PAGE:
It is now a criminal offence to fly drones within 400 metres of prisons and young offender institutions in England and Wales.
The legal change, which came into effect on January 25, means that anyone operating a drone within one of the new no-fly zones could face criminal proceedings if they are caught.
Individuals face a fine of up to £2,500 if they operate a drone within the 400-metre no-fly zone, while much heftier sentences of up to 10 years in prison could be handed down to anyone found to be using a drone to smuggle illicit items which drive violence and criminality.
Previously, police could only intervene if someone was flying a drone near a prison and there was evidence of contraband being smuggled. Now, it is an automatic offence to operate a drone in one of the new no-fly zones.
The new law comes as figures reveal that the number of drones captured or sighted within prison grounds has more than doubled between 2019 and 2021.
Indeed, over 500 drones were either sighted, intercepted or seized around prisons in England and Wales between 2019 and 2021.
One incident saw an organised gang attempt to use a drone to smuggle Class A drugs, mobile phones and SIM cards worth upwards of £1.7m into HMP Risley in Cheshire. But their plans were thwarted by an extensive joint operation between Cheshire Police and staff at the prison, with the seven individuals involved convicted and sentenced to more than 30 years in prison.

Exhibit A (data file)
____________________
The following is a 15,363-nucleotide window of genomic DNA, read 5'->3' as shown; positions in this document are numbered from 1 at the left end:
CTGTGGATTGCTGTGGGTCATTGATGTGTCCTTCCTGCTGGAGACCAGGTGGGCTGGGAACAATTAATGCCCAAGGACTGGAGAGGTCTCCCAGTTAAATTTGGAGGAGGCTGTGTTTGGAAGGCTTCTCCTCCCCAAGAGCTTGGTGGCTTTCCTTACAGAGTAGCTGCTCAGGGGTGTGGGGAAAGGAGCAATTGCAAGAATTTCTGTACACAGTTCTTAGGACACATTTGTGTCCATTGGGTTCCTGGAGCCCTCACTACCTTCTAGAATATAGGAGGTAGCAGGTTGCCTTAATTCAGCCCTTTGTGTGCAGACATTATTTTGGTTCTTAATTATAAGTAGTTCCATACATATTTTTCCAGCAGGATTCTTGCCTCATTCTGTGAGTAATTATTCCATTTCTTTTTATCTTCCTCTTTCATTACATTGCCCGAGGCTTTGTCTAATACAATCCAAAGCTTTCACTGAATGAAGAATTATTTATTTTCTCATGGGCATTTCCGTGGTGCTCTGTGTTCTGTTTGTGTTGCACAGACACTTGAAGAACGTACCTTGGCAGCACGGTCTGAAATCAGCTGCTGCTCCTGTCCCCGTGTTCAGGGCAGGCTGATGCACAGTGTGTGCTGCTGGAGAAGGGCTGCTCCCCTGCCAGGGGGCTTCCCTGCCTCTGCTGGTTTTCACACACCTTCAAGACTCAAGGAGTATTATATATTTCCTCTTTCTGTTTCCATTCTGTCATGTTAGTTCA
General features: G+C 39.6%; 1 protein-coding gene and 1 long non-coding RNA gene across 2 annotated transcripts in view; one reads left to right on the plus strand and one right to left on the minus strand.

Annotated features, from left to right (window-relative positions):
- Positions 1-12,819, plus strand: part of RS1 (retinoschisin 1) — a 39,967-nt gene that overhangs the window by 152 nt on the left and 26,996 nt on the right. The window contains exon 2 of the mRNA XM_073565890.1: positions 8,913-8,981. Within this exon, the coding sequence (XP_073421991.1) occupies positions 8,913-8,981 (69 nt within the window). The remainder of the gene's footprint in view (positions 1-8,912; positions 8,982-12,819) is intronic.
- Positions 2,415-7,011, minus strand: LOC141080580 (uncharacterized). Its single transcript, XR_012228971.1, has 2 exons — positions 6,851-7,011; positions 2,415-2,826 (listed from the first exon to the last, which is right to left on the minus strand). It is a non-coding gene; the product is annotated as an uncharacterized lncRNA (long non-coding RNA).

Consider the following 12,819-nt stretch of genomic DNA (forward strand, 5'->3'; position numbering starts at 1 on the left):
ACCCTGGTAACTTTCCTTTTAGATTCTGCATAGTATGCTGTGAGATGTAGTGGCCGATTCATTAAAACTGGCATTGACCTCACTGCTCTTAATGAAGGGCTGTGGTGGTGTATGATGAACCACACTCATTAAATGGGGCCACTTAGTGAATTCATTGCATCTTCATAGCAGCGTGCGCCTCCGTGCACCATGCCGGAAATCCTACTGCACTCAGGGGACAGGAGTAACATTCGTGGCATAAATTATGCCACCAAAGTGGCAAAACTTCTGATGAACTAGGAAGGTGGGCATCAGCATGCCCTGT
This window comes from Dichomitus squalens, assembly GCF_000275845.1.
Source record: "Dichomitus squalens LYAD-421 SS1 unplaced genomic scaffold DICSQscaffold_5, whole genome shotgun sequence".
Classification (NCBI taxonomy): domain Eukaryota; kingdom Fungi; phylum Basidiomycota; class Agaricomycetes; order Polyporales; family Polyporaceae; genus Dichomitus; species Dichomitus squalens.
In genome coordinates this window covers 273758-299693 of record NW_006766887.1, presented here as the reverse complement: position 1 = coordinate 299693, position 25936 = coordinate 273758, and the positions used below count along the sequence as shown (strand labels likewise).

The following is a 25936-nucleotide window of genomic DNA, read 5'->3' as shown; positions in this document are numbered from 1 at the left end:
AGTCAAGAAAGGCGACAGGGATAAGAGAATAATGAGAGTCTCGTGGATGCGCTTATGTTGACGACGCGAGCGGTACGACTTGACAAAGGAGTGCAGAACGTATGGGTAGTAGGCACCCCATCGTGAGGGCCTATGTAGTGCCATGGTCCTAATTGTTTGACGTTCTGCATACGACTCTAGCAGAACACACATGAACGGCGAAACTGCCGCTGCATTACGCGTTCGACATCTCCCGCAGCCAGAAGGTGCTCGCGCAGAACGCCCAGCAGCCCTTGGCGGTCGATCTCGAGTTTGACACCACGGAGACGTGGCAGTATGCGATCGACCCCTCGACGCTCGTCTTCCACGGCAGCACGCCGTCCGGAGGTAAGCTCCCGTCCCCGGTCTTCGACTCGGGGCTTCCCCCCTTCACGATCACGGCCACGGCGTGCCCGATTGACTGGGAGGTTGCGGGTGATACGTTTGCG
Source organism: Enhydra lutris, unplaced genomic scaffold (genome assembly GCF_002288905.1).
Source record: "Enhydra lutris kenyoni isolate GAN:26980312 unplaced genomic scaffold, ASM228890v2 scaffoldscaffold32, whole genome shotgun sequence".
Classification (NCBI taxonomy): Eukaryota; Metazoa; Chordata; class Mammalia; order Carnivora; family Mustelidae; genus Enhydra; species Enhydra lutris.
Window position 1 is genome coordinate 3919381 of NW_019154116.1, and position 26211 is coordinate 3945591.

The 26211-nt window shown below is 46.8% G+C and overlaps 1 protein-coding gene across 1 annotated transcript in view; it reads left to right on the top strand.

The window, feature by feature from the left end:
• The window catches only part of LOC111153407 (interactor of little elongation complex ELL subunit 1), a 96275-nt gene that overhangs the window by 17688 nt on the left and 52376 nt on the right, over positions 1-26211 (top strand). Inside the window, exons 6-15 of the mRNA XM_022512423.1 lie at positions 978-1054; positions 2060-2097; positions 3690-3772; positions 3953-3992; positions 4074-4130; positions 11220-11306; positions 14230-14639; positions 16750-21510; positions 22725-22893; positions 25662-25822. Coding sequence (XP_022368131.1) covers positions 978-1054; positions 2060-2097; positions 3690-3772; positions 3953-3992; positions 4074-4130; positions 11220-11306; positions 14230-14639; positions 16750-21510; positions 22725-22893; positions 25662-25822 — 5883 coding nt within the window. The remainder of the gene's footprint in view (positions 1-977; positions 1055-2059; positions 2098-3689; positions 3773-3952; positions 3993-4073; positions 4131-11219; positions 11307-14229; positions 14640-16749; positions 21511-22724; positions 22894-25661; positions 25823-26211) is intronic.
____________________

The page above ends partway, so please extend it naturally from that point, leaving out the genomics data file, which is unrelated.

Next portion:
“We are working harder than ever to prevent the smuggling of contraband into our prisons and this is the latest step to keep ahead of the tactics exploited by organised criminals.Edward Argar, Prisons Minister.
“These new anti-drone measures – along with our advanced airport-style X-ray security and drug detection dogs – will crack down on those illicit items that fuel violence behind bars.”
The Ministry of Justice says that requests to operate drones inside the no-fly zones can be made via the UK Civil Aviation Authority’s Airspace Regulation notification form. Exemptions, if approved, will then be issued by His Majesty’s Prison and Probation Service (HMPPS).
National Police Chiefs’ Council drones lead Stuart Lawless spoke to Emergency Services Times about the work UK police forces are doing with drones and innovation under its new EagleX programme.